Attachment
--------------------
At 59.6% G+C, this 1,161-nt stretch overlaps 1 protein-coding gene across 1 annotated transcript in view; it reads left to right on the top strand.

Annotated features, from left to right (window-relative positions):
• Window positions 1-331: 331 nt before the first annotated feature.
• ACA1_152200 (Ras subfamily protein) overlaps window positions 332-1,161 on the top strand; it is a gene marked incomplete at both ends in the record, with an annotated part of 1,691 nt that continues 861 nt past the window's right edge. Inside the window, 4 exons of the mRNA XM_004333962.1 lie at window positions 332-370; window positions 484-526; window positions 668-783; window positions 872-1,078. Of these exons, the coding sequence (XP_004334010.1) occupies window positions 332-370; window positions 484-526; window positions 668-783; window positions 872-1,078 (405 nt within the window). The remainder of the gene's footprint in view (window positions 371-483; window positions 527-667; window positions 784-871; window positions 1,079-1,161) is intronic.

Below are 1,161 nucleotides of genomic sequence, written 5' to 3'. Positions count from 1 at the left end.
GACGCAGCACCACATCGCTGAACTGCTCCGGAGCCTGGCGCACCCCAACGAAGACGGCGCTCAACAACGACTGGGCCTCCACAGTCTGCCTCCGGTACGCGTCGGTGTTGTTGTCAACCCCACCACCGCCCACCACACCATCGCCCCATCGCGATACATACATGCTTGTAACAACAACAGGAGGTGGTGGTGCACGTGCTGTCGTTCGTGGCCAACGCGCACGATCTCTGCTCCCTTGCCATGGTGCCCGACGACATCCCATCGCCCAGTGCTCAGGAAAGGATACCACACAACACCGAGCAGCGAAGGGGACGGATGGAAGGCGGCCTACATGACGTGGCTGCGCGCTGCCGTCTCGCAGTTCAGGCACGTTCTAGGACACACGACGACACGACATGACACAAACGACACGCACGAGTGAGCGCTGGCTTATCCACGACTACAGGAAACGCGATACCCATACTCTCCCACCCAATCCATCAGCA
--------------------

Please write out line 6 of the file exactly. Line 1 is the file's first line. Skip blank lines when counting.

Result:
GACGCAGCACCACATCGCTGAACTGCTCCGGAGCCTGGCGCACCCCAACGAAGACGGCGCTCAACAACGACTGGGCCTCCACAGTCTGCCTCCGGTACGCGTCGGTGTTGTTGTCAACCCCACCACCGCCCACCACACCATCGCCCCATCGCGATACATACATGCTTGTAACAACAACAGGAGGTGGTGGTGCACGTGCTGTCGTTCGTGGCCAACGCGCACGATCTCTGCTCCCTTGCCATGGTGCCCGACGACATCCCATCGCCCAGTGCTCAGGAAAGGATACCACACAACACCGAGCAGCGAAGGGGACGGATGGAAGGCGGCCTACATGACGTGGCTGCGCGCTGCCGTCTCGCAGTTCAGGCACGTTCTAGGACACACGACGACACGACATGACACAAACGACACGCACGAGTGAGCGCTGGCTTATCCACGACTACAGGAAACGCGATACCCATACTCTCCCACCCAATCCATCAGCA